6. The medium as set forth in claim 5 wherein the obtaining the user network identification information from the authentication cookie further comprises decrypting the user network identification information and the storing the user network identification information further comprises encrypting the user network identification information.
7. The medium as set forth in claim 5 further comprises verifying the user network identification information obtained from the authentication cookie before the completing the authentication.
8. The medium as set forth in claim 5 further comprising obtaining additional user network identification information from the requesting client computing device when the comparison does not indicate a match.
9. An application management computing device comprising at least one processor and a memory coupled to the processor which is configured to be capable of executing programmed instructions comprising and stored in the memory to:
receive a request from a client computing device which requires authentication;
determine when the request includes an authentication cookie;
authenticate the client computing device based on a comparison of a set of user network identification information obtained from the authentication cookie to another set of user network identification information obtained from the request, when the determining indicates that the request includes the authentication cookie; and
send a challenge to the client computing device, authenticating the client computing device based on user credentials received in response to the challenge, obtaining the another set of user network identification information from the request, generating the authentication cookie based on the another set of user network identification information, and sending the authentication cookie to the client computing device, when the determining indicates that the request does not include the authentication cookie.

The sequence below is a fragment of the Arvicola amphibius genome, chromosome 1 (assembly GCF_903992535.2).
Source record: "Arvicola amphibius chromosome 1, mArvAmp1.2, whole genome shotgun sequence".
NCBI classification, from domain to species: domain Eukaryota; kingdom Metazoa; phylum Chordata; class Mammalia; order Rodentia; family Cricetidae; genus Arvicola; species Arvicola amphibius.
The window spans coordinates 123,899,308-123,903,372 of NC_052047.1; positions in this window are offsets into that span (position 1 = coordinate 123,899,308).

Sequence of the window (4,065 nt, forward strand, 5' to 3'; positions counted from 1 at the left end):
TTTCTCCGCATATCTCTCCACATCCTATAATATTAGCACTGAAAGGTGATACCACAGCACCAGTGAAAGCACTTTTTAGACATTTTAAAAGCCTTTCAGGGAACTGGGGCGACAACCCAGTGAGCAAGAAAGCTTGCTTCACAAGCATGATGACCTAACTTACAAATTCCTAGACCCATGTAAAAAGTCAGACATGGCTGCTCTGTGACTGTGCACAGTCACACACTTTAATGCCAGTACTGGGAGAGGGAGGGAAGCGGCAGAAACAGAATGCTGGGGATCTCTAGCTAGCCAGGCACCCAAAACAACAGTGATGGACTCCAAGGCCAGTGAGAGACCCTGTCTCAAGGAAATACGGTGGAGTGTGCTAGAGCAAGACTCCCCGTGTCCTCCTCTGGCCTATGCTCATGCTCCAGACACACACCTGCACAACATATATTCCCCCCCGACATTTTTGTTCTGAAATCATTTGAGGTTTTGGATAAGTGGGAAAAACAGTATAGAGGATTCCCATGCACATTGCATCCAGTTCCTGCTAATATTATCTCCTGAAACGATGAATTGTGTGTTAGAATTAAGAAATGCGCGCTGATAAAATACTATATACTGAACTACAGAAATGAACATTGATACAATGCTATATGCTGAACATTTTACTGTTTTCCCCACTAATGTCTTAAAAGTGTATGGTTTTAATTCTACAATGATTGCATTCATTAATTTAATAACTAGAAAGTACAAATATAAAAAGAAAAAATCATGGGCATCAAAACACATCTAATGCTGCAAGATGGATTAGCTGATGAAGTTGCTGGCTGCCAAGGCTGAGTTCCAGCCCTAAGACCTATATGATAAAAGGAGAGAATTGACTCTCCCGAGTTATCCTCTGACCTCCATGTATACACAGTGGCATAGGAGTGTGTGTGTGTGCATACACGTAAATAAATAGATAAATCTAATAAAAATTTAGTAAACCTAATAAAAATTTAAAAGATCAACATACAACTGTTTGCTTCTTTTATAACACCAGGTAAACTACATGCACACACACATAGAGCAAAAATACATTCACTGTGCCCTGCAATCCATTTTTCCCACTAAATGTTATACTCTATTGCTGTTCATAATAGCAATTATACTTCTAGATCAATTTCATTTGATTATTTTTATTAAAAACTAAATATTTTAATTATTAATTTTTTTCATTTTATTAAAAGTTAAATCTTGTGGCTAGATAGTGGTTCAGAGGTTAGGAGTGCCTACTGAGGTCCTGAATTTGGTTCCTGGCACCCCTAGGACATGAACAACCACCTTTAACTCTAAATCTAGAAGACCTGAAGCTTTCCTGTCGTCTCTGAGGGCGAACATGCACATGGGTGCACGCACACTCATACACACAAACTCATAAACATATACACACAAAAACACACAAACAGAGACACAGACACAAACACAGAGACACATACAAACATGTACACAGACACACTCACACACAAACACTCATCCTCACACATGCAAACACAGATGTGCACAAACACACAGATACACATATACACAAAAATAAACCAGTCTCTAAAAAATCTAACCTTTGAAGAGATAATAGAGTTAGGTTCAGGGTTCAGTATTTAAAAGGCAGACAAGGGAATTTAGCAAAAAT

10. The device as set forth in claim 9 wherein the obtaining the user network identification information from the authentication cookie comprises decrypting the user network identification information and the storing the user network identification information further comprises encrypting the user network identification information.
11. The device as set forth in claim 9 wherein the processor coupled to the memory is further configured to be capable of executing at least one additional programmed instruction to verify the user network identification information obtained from the authentication cookie before the completing the authentication.
12. The device as set forth in claim 9 wherein the processor coupled to the memory is further configured to be capable of executing at least one additional programmed instruction to obtain additional user network identification information from the requesting client computing device when the comparison does not indicate a match.
Description
FIELD

This technology generally relates to methods and devices for authentication and, more particularly, to methods for optimizing HTTP header based authentication and devices thereof.

BACKGROUND

In the context of a transaction using HTTP, authentication is a method for a program or a web browser at a client computing device to provide user credentials which may include a user name and a password each time while making a request. A HTTP header based authentication requires a server to send back HTTP 401/407 challenge to browser for collecting user's authentication credentials or token. The general process which is followed is the web server sending a HTTP 401/407 challenge for each new TCP connection and web-browser replying with user's credentials or token as response to the challenge.

However, each 401/407 challenge attempt adds latency by creating one or more than one extra round trip time between the client and the server. It also adds to the processing overhead on server side as server needs to verify the received credential or token for each request.

SUMMARY

A method for optimizing authentication includes receiving at an application management computing device a request from a client computing device which requires authentication. A determination is made by the application management computing device whether user network identification information currently is stored for the requesting client computing device. On determining the presence of stored user network identification information for the authentication, the application management computing device obtains the stored user network identification information for the authentication. The authentication is completed by the application management computing device with the obtained user network identification information.